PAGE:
Read our new blog about how high oil prices effect your pavement maintenance

Read our blog about the Boeing Bump Index (BBI)

Why do you need to measure both PCN and PCI at your airport? Read our blog to know more!

Is the deflectometer becoming obsolete? Read our blog to find out why it isn't!

New Blog: High Oil prices forces more Pavement Management Planning

These times are difficult for those responsible for our pavement and roads. The large price increase of oil does not only affect the cost of driving vehicles, but it also has a large impact on the price of asphalt, since asphalt is a byproduct of oil.

Read our blog about this topic and feel free to comment on how high oil prices affect you in your job. Find the blog here 


New blog: Do you evaluate the Boeing Bump Index (BBI)

The Boeing Bump Index (BBI) is a parameter introduced by the Federal Aviation Administration (FAA) in the 2009 for the airport pavement roughness evaluation, specifically for runways.
But why should you care about the roughness of the runway when passengers are only there for a few minutes in comparison to the time passengers spend in their vehicles on roads?

Read our blog and please feel free to comment on it. You can find the blog here

Why do you need to measure both PCN and PCI at your airport?

Airport pavement plays a vital role in the safety of passengers and aircrafts during ground maneuvers such as taxi, take off, and landing. The ground must provide the required support and necessary friction while staying in proper condition as to not generate any foreign object debris (FOD) that could be potentially dangerous for the airplane and passengers. Even a minor inconvenience can lead to significant operational issues for both the flight and the airport, resulting in substantial financial losses or safety risks. Therefore, it is crucial to maintain the pavement in optimal condition and regularly monitor all pavement characteristics, including bearing capacity, friction, roughness, visual assessment, and more.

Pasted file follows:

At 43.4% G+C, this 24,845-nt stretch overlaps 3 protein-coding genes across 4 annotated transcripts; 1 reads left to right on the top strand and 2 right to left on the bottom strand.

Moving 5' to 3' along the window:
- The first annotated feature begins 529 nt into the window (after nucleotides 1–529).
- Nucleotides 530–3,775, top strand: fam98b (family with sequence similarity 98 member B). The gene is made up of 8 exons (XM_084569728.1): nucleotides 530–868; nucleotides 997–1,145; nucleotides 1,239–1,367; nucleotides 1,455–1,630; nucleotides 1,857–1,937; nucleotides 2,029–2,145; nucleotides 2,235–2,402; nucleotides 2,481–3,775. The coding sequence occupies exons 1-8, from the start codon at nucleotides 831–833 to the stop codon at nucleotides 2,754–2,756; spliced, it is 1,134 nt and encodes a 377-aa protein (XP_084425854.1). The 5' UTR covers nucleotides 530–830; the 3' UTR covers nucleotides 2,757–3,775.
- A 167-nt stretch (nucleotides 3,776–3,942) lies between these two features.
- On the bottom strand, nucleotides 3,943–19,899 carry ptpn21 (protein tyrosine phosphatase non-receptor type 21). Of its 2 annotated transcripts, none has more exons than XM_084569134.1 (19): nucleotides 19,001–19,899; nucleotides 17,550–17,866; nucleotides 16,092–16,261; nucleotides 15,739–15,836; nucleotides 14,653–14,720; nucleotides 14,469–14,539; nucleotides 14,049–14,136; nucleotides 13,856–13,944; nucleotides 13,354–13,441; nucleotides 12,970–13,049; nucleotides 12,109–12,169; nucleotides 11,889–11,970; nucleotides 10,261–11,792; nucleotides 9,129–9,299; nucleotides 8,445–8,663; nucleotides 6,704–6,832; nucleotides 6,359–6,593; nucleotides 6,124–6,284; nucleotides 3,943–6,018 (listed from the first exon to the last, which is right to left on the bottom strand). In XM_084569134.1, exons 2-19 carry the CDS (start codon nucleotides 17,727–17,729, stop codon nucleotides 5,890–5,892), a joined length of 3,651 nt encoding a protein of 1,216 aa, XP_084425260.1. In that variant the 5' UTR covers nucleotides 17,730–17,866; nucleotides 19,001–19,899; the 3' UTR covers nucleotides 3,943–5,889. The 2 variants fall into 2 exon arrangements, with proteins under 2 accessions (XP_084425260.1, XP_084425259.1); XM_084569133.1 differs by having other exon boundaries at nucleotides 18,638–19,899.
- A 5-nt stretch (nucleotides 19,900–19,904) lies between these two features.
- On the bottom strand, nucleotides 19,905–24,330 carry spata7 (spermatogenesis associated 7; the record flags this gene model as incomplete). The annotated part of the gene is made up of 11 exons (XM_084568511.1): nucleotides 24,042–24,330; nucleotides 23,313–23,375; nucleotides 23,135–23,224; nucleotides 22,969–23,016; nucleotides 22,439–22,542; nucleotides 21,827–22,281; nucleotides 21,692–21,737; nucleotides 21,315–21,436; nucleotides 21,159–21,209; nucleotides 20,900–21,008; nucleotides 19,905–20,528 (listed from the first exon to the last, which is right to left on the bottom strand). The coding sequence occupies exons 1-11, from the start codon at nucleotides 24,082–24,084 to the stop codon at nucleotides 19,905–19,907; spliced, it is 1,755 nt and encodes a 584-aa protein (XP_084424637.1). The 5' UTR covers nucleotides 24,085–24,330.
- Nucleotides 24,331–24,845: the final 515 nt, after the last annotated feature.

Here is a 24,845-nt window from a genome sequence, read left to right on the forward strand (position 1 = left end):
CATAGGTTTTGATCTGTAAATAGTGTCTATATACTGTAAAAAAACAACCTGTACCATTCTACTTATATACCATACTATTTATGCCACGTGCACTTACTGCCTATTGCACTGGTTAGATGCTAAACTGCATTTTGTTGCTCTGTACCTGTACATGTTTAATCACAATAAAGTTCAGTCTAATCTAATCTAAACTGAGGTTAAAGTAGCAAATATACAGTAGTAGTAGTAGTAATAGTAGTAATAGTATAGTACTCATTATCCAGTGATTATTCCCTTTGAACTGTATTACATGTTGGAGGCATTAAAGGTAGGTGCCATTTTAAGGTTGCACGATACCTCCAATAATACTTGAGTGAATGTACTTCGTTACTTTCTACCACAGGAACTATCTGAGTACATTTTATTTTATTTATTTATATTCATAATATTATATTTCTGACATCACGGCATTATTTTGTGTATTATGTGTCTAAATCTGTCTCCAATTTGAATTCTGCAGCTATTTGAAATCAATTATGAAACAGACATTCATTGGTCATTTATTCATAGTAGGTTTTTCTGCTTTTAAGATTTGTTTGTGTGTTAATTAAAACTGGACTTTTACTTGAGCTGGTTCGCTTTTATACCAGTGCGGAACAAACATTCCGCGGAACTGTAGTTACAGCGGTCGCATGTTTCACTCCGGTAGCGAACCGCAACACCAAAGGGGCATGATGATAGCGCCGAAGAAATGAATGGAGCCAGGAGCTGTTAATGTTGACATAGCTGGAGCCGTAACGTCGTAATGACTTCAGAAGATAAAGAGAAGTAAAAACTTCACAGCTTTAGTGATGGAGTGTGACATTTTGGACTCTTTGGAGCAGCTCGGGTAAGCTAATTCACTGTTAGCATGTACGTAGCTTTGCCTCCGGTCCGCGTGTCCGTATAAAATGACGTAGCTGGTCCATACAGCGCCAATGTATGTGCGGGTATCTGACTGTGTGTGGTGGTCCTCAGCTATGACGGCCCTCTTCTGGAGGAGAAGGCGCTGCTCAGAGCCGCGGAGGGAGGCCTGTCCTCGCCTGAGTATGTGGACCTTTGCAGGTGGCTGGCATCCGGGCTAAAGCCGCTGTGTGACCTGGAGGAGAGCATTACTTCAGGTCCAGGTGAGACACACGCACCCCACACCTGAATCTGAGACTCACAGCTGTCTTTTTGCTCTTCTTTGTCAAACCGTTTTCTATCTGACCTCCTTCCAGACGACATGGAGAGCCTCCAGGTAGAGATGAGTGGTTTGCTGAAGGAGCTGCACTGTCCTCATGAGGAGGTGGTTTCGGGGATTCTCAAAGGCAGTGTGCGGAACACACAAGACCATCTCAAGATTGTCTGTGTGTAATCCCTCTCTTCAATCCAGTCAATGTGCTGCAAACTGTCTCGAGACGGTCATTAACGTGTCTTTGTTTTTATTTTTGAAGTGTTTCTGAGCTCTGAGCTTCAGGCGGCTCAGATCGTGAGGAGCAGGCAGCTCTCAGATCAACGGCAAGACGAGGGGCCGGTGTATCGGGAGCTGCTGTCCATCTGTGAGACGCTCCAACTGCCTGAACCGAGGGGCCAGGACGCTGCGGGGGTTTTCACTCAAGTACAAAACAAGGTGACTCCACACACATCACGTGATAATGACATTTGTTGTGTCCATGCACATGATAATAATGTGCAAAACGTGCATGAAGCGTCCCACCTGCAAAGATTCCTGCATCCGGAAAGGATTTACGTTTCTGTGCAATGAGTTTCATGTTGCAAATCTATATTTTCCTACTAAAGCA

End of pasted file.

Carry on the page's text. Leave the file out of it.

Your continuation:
Read our blog and please feel free to comment on it. You find the blog here.

Is the deflectometer becoming obsolete?

Dynatest developed the first Falling Weight Deflectometer in 1980, more than 40 years ago, and the falling weight method has remained the same during this time. Does this mean that the measurement method is becoming extinct? On the contrary, there has never been a greater need for this non-destructive method than now.

Read our blog and please feel free to comment if you agree or not. You find the blog here